Organizational change specialists suggest that looking at a system from a holistic perspective and the way that the components in the system are positioned in relation to each other, influences its dynamics.iv It is assumed that there are no isolated events in systems, that everything connects with everything else. This interdependence influences roles, relationships and responsibilities within the system. A particularly important property of the system is that no component or subsystem can do what the system itself can do. The components are interrelated and interdependent. The CAS fits this description very well.
Whole system organizational methodology theory and techniques for influencing systems change suggest that in order for success, the entire community needs to be engaged in the work of planning its own future, that is to envision a new future, a new approach or a new system.v Given the interrelations and interdependence of the system, and in this case the CAS, discrete solutions affecting only one component cannot resolve complex system- wide problems. This is a particularly important factor in determining long-term solutions for system-wide problems.
Therefore, in order to change or reframevi a system, it is important to lead the system in a collective exercise of changing the current frame, or the understanding of a particular set of ideas that have been functioning long enough that it will require those ideas to be seen or understood in a different way.vii Overview Characteristics of the Canadian Archival System Sharing responsibilities for preserving Canada’s documentary heritage is a fundamental principle of the establishment of the Canadian Archival System. Each component has a responsibility for a part of the system. The various levels of government and institutions are responsible for developing and maintaining archives. The professional associations, the ACA and AAQ, are entrusted with representing the profession and its members and for the continuing professional development of archivists. The CCA is responsible for coordinating the system and representing archival councils and institutions through the thirteen provincial and territorial archival councils (P/T Councils). The Council of Provincial and Territorial Archivists (CPTA), represents the heads of the provincial and territorial archives.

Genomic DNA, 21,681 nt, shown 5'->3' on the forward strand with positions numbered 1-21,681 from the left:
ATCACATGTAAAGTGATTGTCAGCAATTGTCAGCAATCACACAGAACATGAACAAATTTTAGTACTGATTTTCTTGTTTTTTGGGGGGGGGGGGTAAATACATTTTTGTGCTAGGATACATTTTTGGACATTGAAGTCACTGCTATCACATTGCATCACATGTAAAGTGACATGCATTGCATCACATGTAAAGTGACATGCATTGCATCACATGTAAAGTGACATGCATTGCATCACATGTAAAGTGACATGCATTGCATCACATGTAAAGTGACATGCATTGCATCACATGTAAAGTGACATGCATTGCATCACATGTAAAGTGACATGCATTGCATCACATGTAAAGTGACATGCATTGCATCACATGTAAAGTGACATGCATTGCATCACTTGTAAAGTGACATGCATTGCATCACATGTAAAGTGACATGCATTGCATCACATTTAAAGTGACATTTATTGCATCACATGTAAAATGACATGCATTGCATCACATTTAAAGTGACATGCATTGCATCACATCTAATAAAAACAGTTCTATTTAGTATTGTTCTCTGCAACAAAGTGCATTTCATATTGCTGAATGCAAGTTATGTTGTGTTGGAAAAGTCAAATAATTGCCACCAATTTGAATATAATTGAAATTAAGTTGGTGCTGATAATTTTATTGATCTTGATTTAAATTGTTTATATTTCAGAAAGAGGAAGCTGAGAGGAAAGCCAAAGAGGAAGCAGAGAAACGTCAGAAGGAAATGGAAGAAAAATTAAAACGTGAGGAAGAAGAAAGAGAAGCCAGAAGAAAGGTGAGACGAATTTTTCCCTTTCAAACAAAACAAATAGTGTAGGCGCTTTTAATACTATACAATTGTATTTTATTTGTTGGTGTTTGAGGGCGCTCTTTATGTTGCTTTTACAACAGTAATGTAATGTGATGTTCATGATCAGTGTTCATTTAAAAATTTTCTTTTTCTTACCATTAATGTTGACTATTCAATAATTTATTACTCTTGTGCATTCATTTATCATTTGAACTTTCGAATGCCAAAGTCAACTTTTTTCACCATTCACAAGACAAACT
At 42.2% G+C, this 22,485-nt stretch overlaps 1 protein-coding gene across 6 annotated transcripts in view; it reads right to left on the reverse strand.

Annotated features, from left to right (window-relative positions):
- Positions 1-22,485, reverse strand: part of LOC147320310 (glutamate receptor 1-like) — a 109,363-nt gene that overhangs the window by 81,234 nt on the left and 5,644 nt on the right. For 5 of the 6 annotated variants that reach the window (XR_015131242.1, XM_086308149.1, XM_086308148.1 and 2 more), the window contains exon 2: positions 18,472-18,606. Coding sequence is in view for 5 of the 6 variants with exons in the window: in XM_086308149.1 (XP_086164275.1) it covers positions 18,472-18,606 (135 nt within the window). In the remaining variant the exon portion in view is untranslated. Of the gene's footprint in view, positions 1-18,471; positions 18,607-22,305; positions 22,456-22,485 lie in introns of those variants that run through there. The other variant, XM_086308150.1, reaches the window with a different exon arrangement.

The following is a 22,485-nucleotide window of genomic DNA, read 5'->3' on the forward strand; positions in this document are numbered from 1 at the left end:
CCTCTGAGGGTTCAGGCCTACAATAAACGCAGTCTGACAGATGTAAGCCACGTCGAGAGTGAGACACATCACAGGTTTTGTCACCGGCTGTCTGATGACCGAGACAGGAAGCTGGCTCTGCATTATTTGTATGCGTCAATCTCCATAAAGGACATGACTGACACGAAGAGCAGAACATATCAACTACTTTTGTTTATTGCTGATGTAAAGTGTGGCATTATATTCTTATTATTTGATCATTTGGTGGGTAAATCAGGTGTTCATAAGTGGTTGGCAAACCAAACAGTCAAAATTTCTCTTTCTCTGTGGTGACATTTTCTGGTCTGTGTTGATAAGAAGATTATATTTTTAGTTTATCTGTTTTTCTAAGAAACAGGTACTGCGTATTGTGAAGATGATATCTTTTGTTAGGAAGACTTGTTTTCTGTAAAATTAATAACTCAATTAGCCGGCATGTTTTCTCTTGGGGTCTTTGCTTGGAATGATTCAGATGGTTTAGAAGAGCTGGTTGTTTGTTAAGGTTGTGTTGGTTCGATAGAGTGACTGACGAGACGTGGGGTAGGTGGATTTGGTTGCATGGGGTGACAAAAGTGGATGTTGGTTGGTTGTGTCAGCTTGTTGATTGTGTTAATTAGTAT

Library and Archives Canada (LAC) represents the national institution and the Government of Canada. Together, they comprise the CCA and represent what is referred to as the CAS. (Annex 1) The CCA works by consensus through the General Assembly where each component has a vote and participates in directing the activities of the system. CCA Board members are elected from representatives of the system to oversee the system.
In order for the CAS to function smoothly, each component has to collaborate and cooperate in identifying and promoting common interests and in solving common problems. Progress in resolving issues in many ways depends on these interconnections, relationships and trust.
Total Archives Approach
Canada's archival heritage, like the federation itself, has been built on a unique duality: balancing and building on the foundation of both the public administrative and legal record and the societal and cultural role of documentary heritage. This foundation was predicated on a model of public responsibility and public funding for the Canadian documentary record in order to serve the public good.viii This unique role among Western nations of documenting Canada's collective memory from both public and private sources in all media is deemed by archival scholars as the” total archives” concept and practice.ix This concerted approach of documenting private and public spheres through the acquisition and preservation of both public records and historical information in all documentary media has been reflected in all Canadian political jurisdictions, federal, provincial/territorial and municipal and among community, public and university archival institutions from the 18th century. This dual role was first reflected in the mandate of the Public Archives of Canada (PAC) in 1872. While under considerable pressure from the ubiquity and pressures of the digital environment, this duality of public/private continues to function in most Canadian archival institutions today.